In the Gospel account of the Transfiguration Jesus takes three of his closest friends with him up the mountain. The event is miraculous! Their savior is speaking with the representatives of the entire faith of Israel – Moses and Elijah. Moses was believed to have single handedly written the Law; Elijah represented all the Prophets. His disciples must have remembered Jesus saying that he came not to abolish the Law and the Prophets but to fulfill. Peter experienced this moment with great awe.
The Transfiguration helped to prepare the way for the coming of the cross. Jesus foretold many times that he would have to suffer and die but his disciples never wanted to hear about it. Peter so belligerently denied that He undergo such suffering that Jesus had to rebuke him on the spot, identifying his mentality with Satan. Peter stands in the first part of this miraculous moment between Jesus, Moses, and Elijah and offers to build tents. In shock he hears the words of the Father. He should be prepared for the coming trial, but we know what Peter will do in the Passion account.
Peter longs for redemption, but does not see that redemption taking place through the cross. The full realization of the redemption of our bodies will be in the resurrection of the body, not merely in a transfiguration. We can’t begin to argue that the Transfiguration is somehow greater than the resurrection, but that is what Peter is doing, albeit in a naïve way. Jesus’ redemption isn’t on the same level as Moses and Elijah; it’s a redemption that is far greater.
It is the Passion, Death, and Resurrection of Jesus Christ that allows us to fully experience the redemption of our bodies in the resurrection. This happens because we are baptized into Christ’s Paschal Mystery (CCC 1265). What Jesus is by nature we become by grace. When the Father speaks over Jesus, “This is my chosen Son…” We can become partakers of the divine nature because of Jesus’ salvific work (CCC 460). John Paul II notes that the new state of the redemption of the body comes about because of this “adoption” (TOB 49:2).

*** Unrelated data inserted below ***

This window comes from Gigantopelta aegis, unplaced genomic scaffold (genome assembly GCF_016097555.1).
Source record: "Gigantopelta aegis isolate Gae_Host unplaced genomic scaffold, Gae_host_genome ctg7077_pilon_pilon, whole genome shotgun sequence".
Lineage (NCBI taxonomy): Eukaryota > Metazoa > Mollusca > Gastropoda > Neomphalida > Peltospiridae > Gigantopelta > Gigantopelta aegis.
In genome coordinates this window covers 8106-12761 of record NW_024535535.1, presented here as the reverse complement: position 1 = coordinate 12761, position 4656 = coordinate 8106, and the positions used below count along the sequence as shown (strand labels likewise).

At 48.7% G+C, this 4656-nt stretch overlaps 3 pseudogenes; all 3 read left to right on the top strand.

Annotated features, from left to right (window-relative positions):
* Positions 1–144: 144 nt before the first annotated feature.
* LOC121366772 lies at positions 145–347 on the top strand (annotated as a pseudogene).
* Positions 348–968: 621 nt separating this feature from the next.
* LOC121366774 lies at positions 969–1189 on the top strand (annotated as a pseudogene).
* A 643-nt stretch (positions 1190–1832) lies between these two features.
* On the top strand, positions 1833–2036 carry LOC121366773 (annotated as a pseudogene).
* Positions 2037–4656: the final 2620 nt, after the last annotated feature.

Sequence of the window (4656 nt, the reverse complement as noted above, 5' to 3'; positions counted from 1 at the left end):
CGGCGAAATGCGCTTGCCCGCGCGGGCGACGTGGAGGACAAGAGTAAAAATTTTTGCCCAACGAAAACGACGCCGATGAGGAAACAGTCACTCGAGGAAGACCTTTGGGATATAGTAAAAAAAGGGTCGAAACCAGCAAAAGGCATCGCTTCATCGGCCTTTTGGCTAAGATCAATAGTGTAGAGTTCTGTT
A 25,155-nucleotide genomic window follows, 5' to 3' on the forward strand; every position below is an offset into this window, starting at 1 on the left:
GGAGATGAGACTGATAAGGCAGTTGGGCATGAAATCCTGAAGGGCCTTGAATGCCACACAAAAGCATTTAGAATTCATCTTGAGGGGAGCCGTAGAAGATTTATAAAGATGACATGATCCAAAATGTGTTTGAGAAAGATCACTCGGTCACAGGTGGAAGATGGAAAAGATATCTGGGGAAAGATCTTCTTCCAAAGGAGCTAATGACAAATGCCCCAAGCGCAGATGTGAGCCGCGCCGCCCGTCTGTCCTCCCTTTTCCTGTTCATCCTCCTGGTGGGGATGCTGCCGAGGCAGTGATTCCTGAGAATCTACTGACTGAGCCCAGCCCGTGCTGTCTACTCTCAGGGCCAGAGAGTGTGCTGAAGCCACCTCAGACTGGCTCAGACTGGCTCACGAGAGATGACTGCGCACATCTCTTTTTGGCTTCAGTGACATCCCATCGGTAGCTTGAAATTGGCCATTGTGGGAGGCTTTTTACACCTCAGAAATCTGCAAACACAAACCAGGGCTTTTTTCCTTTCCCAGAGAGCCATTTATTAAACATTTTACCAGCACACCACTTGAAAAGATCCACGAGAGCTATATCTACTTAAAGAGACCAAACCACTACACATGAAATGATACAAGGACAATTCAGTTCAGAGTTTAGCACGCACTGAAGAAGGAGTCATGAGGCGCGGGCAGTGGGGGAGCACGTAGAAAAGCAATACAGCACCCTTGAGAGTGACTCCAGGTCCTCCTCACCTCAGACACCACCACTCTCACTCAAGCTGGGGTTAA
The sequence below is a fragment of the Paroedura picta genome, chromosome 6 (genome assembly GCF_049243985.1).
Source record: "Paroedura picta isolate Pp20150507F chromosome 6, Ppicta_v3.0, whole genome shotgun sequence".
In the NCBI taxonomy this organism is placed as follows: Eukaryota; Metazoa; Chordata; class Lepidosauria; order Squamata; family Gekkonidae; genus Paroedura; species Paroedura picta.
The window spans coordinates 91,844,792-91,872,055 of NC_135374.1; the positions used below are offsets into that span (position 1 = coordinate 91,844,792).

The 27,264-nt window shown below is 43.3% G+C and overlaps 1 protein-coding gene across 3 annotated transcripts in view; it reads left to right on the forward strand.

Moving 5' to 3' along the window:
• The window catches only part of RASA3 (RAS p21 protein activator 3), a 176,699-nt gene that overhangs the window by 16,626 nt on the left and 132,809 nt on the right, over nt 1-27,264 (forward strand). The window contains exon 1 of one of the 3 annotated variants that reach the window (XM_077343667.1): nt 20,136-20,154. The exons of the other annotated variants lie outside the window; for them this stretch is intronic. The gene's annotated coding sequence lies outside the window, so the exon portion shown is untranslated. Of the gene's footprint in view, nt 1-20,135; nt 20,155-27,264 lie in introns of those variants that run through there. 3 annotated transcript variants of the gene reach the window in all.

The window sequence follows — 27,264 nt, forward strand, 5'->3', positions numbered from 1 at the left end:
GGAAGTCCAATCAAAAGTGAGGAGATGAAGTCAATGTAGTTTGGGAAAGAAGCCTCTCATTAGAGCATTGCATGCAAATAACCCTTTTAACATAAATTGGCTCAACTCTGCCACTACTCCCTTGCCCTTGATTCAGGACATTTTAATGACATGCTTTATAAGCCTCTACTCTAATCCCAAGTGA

We experience this redemption during our very earthly lives as Saint Paul states, “we ourselves, who have the first fruits of the Spirit, we also groan within ourselves as we wait for adoption, the redemption of our bodies” (Romans 8:23). Redemption of the body is something much more than the transfiguration; it is the rehabilitation of the gift and of the spousal meaning of our bodies. All this comes about because of Jesus’ work on the cross, which is not God’s final answer on the subject.
The redemption of the body is marked in this life as “life in the spirit” (Romans 8). It really does take the gifts and fruits of the Holy Spirit to experience this redemption of the body, which are all gifts of God. Redemption also means virtue, specifically temperance (TOB 49:4-5). Our Lenten observances of fasting (yes, even from chocolate) help us to attain this important virtue. John Paul calls this temperance self-mastery, without which we cannot hope to experience gift, communion, and “the mysterious reality of his image and likeness” (TOB 49:5). The task of self- mastery must be done with a conscious awareness of the reason why it is undertaken: for love (TOB 49:7). It is the “life of virtue” that we hope to attain more in this season of Lent, so that in Easter we will experience the “life in the spirit” all the more and attain the redemption of our bodies.
Father Daniel Good, JCL is parochial vicar at Christ the King in Daphne AL. He is Defender of the Bond and Promoter of Justice in the Metropolitan Tribunal in Mobile. He has attended TOB 1 in 2007, TOB 2 in 2011, Love and Responsibility in 2012, and participated in the clergy enrichment program in various ways. Fr. Good has also been chaplain for TOB 1 and will be chaplain for the upcoming Way of Beauty Course.